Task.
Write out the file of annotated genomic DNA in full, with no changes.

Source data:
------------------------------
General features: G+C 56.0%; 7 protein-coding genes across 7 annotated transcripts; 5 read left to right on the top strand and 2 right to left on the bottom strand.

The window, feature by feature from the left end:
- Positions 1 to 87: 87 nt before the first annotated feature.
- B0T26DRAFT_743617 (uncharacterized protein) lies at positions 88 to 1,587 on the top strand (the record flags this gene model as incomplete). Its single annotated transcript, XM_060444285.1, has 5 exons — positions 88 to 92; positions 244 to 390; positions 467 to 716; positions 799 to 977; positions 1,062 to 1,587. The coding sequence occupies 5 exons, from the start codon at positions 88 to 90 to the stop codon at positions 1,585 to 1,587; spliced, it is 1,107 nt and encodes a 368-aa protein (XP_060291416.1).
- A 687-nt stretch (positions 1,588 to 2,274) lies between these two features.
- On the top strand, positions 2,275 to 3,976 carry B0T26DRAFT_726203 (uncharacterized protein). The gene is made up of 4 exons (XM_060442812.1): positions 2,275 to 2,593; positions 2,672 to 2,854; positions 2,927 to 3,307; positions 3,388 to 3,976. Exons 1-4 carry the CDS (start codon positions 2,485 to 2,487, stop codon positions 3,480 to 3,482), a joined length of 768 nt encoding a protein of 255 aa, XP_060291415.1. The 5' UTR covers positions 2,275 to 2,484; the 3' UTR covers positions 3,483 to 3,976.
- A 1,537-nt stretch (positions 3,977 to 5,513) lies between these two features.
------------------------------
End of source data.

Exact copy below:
General features: G+C 56.0%; 7 protein-coding genes across 7 annotated transcripts; 5 read left to right on the top strand and 2 right to left on the bottom strand.

The window, feature by feature from the left end:
- Positions 1 to 87: 87 nt before the first annotated feature.
- B0T26DRAFT_743617 (uncharacterized protein) lies at positions 88 to 1,587 on the top strand (the record flags this gene model as incomplete). Its single annotated transcript, XM_060444285.1, has 5 exons — positions 88 to 92; positions 244 to 390; positions 467 to 716; positions 799 to 977; positions 1,062 to 1,587. The coding sequence occupies 5 exons, from the start codon at positions 88 to 90 to the stop codon at positions 1,585 to 1,587; spliced, it is 1,107 nt and encodes a 368-aa protein (XP_060291416.1).
- A 687-nt stretch (positions 1,588 to 2,274) lies between these two features.
- On the top strand, positions 2,275 to 3,976 carry B0T26DRAFT_726203 (uncharacterized protein). The gene is made up of 4 exons (XM_060442812.1): positions 2,275 to 2,593; positions 2,672 to 2,854; positions 2,927 to 3,307; positions 3,388 to 3,976. Exons 1-4 carry the CDS (start codon positions 2,485 to 2,487, stop codon positions 3,480 to 3,482), a joined length of 768 nt encoding a protein of 255 aa, XP_060291415.1. The 5' UTR covers positions 2,275 to 2,484; the 3' UTR covers positions 3,483 to 3,976.
- A 1,537-nt stretch (positions 3,977 to 5,513) lies between these two features.